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Myths and Legends of the Celtic Race

Page: 184

So they depart on their way to fulfil the tasks, and on their way home they fall in with Gwrnach the Giant, whose sword Kai, pretending to be a sword-polisher, obtains by a stratagem. On reaching Arthur's Court again, and telling the King what they have to do, he promises his aid. First of the marvels they accomplished was the discovery and liberation of Mabon son of Modron, “who was taken from his mother when three nights old, and it is not known where he is now, nor whether he is living or dead.” Gwrhyr inquires of him from the Ousel of Cilgwri, who is so old that a smith's anvil on which he was wont to peck has been worn to the size of a nut, yet he has never heard of [pg 392] Mabon. But he takes them to a beast older still, the Stag of Redynvre, and so on to the Owl of Cwm Cawlwyd, and the Eagle of Gwern Abwy, and the Salmon of Llyn Llyw, the oldest of living things, and at last they find Mabon imprisoned in the stone dungeon of Gloucester, and with Arthur's help they release him, and so the second task is fulfilled. In one way or another, by stratagem, or valour, or magic art, every achievement is accomplished, including the last and most perilous one, that of obtaining “the blood of the black witch Orddu, daughter of the white witch Orwen, of Penn Nart Govid on the confines of Hell.” The combat here is very like that of Finn in the cave of Keshcorran, but Arthur at last cleaves the hag in twain, and Kaw of North Britain takes her blood.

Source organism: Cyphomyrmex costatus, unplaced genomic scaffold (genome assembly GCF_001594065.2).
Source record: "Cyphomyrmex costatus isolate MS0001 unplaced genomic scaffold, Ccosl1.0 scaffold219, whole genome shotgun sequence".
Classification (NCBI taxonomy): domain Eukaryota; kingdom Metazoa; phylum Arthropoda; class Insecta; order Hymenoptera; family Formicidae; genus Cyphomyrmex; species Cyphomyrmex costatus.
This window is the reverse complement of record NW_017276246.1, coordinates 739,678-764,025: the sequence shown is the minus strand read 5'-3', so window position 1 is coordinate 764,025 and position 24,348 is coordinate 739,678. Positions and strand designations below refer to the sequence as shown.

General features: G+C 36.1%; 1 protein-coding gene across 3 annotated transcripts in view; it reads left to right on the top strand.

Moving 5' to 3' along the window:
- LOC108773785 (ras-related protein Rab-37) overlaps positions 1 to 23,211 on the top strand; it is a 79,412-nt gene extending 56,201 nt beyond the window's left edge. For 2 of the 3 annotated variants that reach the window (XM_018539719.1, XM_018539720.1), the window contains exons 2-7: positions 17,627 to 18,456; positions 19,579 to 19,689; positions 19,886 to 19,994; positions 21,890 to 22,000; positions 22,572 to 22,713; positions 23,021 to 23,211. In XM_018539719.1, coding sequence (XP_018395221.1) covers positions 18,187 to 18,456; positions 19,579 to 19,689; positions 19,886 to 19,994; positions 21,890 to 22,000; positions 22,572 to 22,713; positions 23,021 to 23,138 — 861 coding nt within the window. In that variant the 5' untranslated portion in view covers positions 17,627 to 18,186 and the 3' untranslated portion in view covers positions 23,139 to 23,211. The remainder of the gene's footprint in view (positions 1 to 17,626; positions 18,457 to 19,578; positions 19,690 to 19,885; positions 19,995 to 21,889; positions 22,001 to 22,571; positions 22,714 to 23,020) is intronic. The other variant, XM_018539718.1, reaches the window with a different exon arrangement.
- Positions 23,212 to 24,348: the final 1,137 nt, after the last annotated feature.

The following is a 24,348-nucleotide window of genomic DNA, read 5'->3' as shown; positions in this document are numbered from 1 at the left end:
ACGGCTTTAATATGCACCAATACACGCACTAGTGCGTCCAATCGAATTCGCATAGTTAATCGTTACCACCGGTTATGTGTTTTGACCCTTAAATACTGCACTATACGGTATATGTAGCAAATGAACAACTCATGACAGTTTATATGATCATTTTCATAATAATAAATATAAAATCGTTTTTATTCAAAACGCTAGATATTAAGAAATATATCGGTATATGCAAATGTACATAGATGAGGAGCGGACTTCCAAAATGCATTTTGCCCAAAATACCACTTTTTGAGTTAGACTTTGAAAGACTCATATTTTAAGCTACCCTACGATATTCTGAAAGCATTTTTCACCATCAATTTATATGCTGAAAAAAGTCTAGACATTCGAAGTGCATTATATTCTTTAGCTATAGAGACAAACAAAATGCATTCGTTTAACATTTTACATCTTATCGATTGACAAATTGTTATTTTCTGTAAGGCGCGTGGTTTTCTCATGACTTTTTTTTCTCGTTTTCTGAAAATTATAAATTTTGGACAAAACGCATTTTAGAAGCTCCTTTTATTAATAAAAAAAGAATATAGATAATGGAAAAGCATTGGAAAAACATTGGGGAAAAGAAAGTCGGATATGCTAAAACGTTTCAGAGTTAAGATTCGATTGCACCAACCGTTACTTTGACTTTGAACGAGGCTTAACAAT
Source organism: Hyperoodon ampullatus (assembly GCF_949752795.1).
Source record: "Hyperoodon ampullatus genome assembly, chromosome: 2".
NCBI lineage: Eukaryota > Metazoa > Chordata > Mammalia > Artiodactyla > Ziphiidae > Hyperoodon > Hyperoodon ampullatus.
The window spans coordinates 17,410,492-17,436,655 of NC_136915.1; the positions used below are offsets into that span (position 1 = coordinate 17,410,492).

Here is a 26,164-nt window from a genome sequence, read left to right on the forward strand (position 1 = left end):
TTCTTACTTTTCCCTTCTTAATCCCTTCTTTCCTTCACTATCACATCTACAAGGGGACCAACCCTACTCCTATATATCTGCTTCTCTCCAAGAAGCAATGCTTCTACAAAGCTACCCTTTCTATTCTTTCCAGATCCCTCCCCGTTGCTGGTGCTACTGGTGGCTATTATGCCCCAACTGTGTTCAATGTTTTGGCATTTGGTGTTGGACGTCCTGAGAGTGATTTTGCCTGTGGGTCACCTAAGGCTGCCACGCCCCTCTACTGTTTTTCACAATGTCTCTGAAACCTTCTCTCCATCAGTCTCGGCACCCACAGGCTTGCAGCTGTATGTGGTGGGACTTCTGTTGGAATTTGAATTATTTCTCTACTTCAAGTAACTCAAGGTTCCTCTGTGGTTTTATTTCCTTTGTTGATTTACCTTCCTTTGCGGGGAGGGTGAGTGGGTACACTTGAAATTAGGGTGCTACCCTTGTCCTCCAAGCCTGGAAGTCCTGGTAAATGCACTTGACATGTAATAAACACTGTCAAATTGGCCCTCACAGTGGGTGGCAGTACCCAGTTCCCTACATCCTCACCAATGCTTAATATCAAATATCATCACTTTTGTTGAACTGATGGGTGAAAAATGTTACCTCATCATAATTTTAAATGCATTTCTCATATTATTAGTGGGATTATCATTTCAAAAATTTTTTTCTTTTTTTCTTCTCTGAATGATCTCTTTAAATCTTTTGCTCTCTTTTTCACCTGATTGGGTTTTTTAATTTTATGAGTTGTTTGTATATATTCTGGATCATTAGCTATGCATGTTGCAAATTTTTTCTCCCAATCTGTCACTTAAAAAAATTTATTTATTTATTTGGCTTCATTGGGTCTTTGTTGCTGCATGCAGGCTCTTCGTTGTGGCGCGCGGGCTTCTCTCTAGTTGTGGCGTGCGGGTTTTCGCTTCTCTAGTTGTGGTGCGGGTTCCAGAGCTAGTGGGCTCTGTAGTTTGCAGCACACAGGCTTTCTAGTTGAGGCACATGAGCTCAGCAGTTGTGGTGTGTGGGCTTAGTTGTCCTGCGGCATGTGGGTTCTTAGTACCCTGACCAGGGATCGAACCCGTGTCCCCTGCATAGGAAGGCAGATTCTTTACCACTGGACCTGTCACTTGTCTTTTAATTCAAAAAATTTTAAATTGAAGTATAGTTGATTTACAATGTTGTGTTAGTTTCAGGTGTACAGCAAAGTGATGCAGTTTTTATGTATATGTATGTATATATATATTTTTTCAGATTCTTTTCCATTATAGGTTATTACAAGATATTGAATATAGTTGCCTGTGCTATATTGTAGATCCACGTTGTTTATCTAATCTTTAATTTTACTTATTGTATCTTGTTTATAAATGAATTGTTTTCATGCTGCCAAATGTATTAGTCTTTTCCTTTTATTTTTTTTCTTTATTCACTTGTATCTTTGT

So then they set forth for the castle of Yspaddaden again, and he acknowledges defeat. Goreu son of Custennin cuts off his head, and that night Olwen became the happy bride of Kilhwch, and the hosts of Arthur dispersed, every man to his own land.

The Dream of Rhonabwy

Rhonabwy was a man-at-arms under Madawc son of Maredudd, whose brother Iorwerth rose in rebellion against him; and Rhonabwy went with the troops of Madawc to put him down. Going with a few companions into a mean hut to rest for the night, he lies down to sleep on a yellow calf-skin by the fire, while his friends lie on filthy couches of straw and twigs. On the calf-skin he has a wonderful dream. He sees before him the court and camp of Arthur—here the quasi-historical king, neither the legendary deity of the former tale nor the Arthur of the French chivalrous romances—as he moves towards Mount Badon for his great battle with the heathen. A character named Iddawc is [pg 393] his guide to the King, who smiles at Rhonabwy and his friends, and asks: “Where, Iddawc, didst thou find these little men?” “I found them, lord, up yonder on the road.” “It pitieth me,” said Arthur, “that men of such stature as these should have the island in their keeping, after the men that guarded it of yore.” Rhonabwy has his attention directed to a stone in the King's ring. “It is one of the properties of that stone to enable thee to remember that which thou seest here to-night, and hadst thou not seen the stone, thou wouldst never have been able to remember aught thereof.”


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